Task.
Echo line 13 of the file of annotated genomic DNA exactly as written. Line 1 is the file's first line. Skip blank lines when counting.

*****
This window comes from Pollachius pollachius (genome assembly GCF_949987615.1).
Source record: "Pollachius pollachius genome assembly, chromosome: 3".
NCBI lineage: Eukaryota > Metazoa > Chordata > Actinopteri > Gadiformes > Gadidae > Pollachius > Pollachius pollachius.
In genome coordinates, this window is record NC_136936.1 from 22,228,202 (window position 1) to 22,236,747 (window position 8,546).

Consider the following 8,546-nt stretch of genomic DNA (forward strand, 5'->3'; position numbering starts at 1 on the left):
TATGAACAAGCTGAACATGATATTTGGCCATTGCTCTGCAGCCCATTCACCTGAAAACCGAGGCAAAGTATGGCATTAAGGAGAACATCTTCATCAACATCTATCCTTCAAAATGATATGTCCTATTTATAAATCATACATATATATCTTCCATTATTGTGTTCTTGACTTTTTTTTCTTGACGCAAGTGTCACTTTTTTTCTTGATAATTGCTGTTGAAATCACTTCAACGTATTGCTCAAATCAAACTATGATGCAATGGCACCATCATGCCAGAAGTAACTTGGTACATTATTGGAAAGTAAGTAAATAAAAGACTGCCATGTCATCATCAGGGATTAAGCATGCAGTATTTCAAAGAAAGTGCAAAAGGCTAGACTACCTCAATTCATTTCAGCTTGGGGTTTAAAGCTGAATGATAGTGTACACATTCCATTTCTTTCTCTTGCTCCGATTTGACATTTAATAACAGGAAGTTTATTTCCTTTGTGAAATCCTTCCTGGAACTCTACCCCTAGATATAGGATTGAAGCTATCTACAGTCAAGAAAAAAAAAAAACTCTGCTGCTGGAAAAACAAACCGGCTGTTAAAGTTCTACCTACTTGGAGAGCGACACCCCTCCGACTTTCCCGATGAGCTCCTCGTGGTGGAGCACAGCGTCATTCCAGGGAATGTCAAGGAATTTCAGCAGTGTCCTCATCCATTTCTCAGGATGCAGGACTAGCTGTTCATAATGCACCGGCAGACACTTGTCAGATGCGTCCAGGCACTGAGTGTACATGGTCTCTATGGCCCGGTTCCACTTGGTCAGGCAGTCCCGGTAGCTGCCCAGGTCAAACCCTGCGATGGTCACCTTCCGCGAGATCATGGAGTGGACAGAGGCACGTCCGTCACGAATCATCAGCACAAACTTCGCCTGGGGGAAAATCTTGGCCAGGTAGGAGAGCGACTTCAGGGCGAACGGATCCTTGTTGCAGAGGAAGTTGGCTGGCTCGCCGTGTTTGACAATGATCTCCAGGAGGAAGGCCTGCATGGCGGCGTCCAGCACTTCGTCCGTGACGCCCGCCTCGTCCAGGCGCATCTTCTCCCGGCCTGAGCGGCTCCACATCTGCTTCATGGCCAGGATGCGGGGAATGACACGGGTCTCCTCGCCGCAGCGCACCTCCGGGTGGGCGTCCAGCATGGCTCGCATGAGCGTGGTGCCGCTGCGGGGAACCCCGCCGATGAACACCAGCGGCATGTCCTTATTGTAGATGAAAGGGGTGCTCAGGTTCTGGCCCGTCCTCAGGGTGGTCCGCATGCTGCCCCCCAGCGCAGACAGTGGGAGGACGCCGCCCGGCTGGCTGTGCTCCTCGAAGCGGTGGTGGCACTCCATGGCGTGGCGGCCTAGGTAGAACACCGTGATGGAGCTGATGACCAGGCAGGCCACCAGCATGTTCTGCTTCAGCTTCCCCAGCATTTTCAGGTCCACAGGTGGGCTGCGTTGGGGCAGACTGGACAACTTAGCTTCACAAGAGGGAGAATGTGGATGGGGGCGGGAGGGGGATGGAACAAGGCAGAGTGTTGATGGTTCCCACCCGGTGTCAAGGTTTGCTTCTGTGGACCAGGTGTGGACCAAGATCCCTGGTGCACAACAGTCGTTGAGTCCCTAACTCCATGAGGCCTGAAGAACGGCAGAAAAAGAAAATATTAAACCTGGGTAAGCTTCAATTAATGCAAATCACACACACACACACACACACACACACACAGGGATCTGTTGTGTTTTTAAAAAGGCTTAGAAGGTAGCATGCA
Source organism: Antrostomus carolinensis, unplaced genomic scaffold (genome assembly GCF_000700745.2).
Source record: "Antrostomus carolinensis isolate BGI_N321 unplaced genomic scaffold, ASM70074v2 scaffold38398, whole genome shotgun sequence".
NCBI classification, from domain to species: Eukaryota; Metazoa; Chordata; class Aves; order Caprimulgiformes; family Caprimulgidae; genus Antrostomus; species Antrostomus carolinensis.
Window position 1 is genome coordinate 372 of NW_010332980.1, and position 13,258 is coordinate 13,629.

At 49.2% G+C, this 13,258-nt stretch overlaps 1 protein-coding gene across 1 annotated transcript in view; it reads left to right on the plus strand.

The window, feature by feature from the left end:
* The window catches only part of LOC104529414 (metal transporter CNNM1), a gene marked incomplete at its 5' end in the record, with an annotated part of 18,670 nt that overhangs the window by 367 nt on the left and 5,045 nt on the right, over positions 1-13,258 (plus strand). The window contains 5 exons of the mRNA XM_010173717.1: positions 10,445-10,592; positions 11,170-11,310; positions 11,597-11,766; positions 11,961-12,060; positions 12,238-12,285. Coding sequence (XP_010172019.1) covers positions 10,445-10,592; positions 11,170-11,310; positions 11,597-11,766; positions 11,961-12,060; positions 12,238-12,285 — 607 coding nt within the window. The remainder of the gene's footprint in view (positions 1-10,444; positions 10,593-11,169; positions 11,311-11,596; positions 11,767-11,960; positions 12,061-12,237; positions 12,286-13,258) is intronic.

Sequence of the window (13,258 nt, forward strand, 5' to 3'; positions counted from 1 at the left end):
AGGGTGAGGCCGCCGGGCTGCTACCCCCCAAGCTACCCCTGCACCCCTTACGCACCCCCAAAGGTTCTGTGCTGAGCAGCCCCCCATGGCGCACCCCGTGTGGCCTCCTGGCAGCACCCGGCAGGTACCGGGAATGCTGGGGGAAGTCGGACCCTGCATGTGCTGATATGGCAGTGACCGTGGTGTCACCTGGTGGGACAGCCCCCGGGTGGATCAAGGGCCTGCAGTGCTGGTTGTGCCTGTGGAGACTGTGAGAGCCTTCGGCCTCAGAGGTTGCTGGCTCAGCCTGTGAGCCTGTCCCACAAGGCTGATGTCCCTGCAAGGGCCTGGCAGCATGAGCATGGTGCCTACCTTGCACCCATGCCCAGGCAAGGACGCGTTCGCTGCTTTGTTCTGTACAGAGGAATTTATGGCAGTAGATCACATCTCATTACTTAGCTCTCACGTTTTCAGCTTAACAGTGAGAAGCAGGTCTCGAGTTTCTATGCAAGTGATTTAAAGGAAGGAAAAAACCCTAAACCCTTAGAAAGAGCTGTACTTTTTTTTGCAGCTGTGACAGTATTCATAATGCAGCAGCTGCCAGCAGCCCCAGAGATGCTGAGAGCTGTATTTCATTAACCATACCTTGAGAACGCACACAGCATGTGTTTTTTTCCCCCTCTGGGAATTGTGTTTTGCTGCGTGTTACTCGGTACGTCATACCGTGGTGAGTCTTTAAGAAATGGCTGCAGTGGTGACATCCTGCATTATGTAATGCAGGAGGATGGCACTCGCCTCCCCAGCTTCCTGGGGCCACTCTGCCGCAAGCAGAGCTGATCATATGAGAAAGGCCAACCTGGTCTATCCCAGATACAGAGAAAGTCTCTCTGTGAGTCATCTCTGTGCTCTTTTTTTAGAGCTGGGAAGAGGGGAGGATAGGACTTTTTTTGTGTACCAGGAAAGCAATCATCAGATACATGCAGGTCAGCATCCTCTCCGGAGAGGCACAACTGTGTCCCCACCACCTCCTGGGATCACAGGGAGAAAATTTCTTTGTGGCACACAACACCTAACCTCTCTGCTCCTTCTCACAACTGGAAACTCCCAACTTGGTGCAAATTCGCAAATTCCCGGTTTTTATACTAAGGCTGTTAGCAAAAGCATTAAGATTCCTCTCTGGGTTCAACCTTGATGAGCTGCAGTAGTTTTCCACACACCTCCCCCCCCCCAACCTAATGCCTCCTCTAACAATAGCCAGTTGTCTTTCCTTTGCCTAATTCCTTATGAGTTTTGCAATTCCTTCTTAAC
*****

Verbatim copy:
* The window catches only part of LOC104529414 (metal transporter CNNM1), a gene marked incomplete at its 5' end in the record, with an annotated part of 18,670 nt that overhangs the window by 367 nt on the left and 5,045 nt on the right, over positions 1-13,258 (plus strand). The window contains 5 exons of the mRNA XM_010173717.1: positions 10,445-10,592; positions 11,170-11,310; positions 11,597-11,766; positions 11,961-12,060; positions 12,238-12,285. Coding sequence (XP_010172019.1) covers positions 10,445-10,592; positions 11,170-11,310; positions 11,597-11,766; positions 11,961-12,060; positions 12,238-12,285 — 607 coding nt within the window. The remainder of the gene's footprint in view (positions 1-10,444; positions 10,593-11,169; positions 11,311-11,596; positions 11,767-11,960; positions 12,061-12,237; positions 12,286-13,258) is intronic.